• The function of the ureters is to transport urine from the renal pelvis of the kidneys to the urinary bladder.
  • The urine flows downwards through the ureter due to the rhythmic contraction and relaxation of the smooth muscles of its walls. The ends of the ureters extend into the bladder.
  • Improper functioning of the ureters can lead to cystitis or infection of the kidneys.
Urinary Bladder
  • The urinary bladder is a triangular, hollow organ that is located in the lower abdominal region.
  • The function of the urinary bladder is to store urine until it is expelled from the body.
  • The urinary bladder expands when it is full, and reduces in size when empty.
  • Circular muscles, known as sphincter muscles, prevent the leakage of urine from the bladder. These muscles are located at the opening of the bladder into the urethra.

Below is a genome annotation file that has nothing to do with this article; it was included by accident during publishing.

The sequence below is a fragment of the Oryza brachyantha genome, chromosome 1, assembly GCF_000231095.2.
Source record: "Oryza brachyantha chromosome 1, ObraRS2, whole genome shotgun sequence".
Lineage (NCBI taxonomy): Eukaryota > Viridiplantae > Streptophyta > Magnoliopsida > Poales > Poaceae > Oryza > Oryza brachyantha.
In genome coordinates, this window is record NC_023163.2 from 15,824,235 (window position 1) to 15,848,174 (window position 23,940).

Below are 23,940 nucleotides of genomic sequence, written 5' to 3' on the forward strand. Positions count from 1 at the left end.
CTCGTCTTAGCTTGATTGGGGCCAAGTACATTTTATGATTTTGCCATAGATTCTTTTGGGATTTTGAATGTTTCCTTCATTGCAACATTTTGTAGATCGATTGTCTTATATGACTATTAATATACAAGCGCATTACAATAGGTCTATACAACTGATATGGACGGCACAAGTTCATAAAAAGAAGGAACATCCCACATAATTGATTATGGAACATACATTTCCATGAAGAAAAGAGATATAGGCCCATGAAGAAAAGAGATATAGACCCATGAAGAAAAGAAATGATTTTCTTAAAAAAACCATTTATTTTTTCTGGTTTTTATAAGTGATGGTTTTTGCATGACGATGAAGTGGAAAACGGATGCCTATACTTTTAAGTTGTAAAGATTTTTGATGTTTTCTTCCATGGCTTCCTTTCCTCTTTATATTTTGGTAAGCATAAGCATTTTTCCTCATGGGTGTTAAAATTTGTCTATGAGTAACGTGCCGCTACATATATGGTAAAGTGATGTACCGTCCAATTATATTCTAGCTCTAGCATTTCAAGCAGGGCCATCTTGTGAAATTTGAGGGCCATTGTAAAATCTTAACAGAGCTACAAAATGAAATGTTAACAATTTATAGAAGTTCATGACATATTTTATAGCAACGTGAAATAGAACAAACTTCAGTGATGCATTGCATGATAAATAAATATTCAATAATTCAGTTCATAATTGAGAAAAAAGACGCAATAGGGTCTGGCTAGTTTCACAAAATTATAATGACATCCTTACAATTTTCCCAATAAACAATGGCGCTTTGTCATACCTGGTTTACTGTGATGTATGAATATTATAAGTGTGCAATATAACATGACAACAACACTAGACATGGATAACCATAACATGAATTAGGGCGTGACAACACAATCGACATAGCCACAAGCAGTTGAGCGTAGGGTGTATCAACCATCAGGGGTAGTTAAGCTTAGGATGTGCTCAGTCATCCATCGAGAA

• The nerves present in the bladder control the process of urination or micturition. When the bladder is full and it is time for urination, the nerves of the bladder transmit this information to the brain. The brain then signals the bladder muscles to contract and the sphincter muscles to relax, so as to facilitate urination.
Urethra
  • The urethra is the tube through which urine is expelled from the body.
  •  It is 8 inches long in males and 2 inches long in females.
  • The flow of urine through the urethra is controlled by the internal and external urethral sphincter muscles.
  • In males, the urethra also serves as the tube through which semen is ejaculated.
The urinary system functions in proper coordination with other organs, like the skin, lungs and intestines, to excrete all types of waste products generated in the body, while carrying out the vital life processes. Any kind of injury or damage to any part of the urinary system can impair the whole process of excretion, leading to accumulation of toxic substances, and giving rise to a number of health problems.